Nantahala River

The Nantahala River rises in the Nantahala Mountains that is situated to the southwest of the city of Asheville in North Carolina, United States, near the state’s boundary with Georgia. The Nantahala River flows through the Nantahala River Gorge in the Swain and Macon Counties in the Nantahala National Forest, close to the Great Smoky Mountains National Park. The Nantahala River finally drains into the Little Tennessee River at Fontana Lake.

Description

Nantahala River
A view of the Nantahala River with two boats as seen from a moving train travelling through the Nantahala National Forest. 

The Nantahala River has a length of 77.01km and its drainage basin covers an area of about 454.1 sq. km. The river discharges an average of 17.339 cubic meters per second into the Little Tennessee River. Some of the major tributaries of the Nantahala River include Indian Creek, Kimsey Creek, Johnson Branch, Morris Branch, Mooney Creek, Long Branch, Laurel Branch, etc. The US Highway 19/74 travels along the southern side of the Nantahala River, while the Great Smoky Mountains Scenic Railroad runs along the northern side of the river.

Nantahala River
Rafters on the Nantahala River. Editorial credit: SUSAN LEGGETT / Shutterstock.com

The Nantahala River is one of the most popular rivers in the southeastern United States that offers several recreational activities like whitewater rafting, canoeing, kayaking, etc. The lower part of the river that can be rafted is about 13km long and features Class II and III rapids. The first launch site begins from the Nantahala River Launch Site, close to Beechertown, North Carolina, and ends at the Nantahala Falls. The second launch site starts about 4.82km downstream at Ferebee Memorial Picnic Area. The flow rate of the lower part of the Nantahala River is dependent on the water releases from the Nantahala Lake, which is in turn controlled by the Duke Energy Corporation. The upper part of the Nantahala River extends from the Nantahala Dam to the Nantahala Powerhouse and features many Class III+ to V rapids. The lower part of the Nantahala River serves as a popular destination for fly fishing and supports one of the healthiest populations of the wild Rainbow trout fish in North Carolina. Besides the Rainbow Trout, other trout fishes like Brown trout and brook trout are also found here. The Nantahala River is widely regarded as one of the leading destinations for trout fishing in the Eastern United States.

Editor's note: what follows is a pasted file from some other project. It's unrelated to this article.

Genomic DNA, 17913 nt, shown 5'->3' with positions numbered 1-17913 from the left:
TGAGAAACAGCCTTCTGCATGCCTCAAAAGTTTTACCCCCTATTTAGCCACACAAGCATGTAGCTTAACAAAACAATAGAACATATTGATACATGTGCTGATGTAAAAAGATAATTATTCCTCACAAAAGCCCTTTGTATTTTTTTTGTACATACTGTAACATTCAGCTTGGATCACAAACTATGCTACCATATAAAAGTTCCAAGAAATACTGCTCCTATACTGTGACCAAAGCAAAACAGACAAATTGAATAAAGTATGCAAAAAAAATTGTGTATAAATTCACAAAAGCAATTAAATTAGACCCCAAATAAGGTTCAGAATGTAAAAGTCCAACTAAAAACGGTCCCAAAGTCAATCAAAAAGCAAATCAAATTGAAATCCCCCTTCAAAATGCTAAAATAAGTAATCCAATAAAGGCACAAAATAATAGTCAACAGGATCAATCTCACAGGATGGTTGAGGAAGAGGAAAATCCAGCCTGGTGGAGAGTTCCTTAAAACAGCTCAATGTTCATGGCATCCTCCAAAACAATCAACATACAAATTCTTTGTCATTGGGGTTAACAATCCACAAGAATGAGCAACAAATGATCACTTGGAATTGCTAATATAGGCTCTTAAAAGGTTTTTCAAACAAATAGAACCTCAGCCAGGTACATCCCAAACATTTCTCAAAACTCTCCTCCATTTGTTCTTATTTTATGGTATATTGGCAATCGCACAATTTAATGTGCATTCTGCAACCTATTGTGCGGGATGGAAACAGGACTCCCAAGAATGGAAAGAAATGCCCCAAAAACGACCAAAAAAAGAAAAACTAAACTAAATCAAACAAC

Brief History

Nantahala River
View of two riverfront buildings and a foot bridge connecting the two opposite sides of the Nantahala River at the Nantahala Outdoor Center. Editorial credit: Dee Browning / Shutterstock.com

The word “Nantahala” has been derived from the native Cherokee word which means the “Land of the Noonday Sun”. The Nantahala River runs through the Nantahala River Gorge, wherein some areas the walls on either side of the river are towered so high, that the direct lights of the sun can only shine in the gorge during the mid of the day. James Mooney, an early ethnologist, recorded that the name “Nantahala” was a mispronunciation of the Cherokee word “Nun-daye-li” which meant “middle sun”.  The Nantahala River Gorge is regarded as a spiritual place by the indigenous Cherokee people. In the late 1700s, some white settlers moved into the area and established homesteads and small communities. During the 1940s, many dams were built in the area which led to the creation of several man-made lakes.

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